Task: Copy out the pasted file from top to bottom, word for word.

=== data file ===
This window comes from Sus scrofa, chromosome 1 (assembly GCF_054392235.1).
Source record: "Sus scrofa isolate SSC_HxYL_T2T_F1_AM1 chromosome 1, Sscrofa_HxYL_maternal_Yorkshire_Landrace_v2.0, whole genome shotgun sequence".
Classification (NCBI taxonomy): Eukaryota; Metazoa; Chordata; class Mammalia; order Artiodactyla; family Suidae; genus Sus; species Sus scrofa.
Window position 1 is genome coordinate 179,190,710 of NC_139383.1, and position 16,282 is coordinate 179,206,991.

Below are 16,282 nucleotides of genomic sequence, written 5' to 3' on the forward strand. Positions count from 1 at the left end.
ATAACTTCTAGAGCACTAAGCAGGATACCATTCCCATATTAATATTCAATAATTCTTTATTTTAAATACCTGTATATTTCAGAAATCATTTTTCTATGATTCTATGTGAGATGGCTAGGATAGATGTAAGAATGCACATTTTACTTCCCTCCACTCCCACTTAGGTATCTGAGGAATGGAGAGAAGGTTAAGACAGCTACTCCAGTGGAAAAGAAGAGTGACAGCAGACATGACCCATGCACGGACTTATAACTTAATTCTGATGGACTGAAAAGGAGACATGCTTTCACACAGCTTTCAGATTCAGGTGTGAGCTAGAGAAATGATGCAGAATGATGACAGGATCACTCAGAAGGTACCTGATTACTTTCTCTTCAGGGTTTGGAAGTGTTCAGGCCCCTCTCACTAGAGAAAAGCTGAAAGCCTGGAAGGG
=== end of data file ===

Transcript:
This window comes from Sus scrofa, chromosome 1 (assembly GCF_054392235.1).
Source record: "Sus scrofa isolate SSC_HxYL_T2T_F1_AM1 chromosome 1, Sscrofa_HxYL_maternal_Yorkshire_Landrace_v2.0, whole genome shotgun sequence".
Classification (NCBI taxonomy): Eukaryota; Metazoa; Chordata; class Mammalia; order Artiodactyla; family Suidae; genus Sus; species Sus scrofa.
Window position 1 is genome coordinate 179,190,710 of NC_139383.1, and position 16,282 is coordinate 179,206,991.

Below are 16,282 nucleotides of genomic sequence, written 5' to 3' on the forward strand. Positions count from 1 at the left end.
ATAACTTCTAGAGCACTAAGCAGGATACCATTCCCATATTAATATTCAATAATTCTTTATTTTAAATACCTGTATATTTCAGAAATCATTTTTCTATGATTCTATGTGAGATGGCTAGGATAGATGTAAGAATGCACATTTTACTTCCCTCCACTCCCACTTAGGTATCTGAGGAATGGAGAGAAGGTTAAGACAGCTACTCCAGTGGAAAAGAAGAGTGACAGCAGACATGACCCATGCACGGACTTATAACTTAATTCTGATGGACTGAAAAGGAGACATGCTTTCACACAGCTTTCAGATTCAGGTGTGAGCTAGAGAAATGATGCAGAATGATGACAGGATCACTCAGAAGGTACCTGATTACTTTCTCTTCAGGGTTTGGAAGTGTTCAGGCCCCTCTCACTAGAGAAAAGCTGAAAGCCTGGAAGGG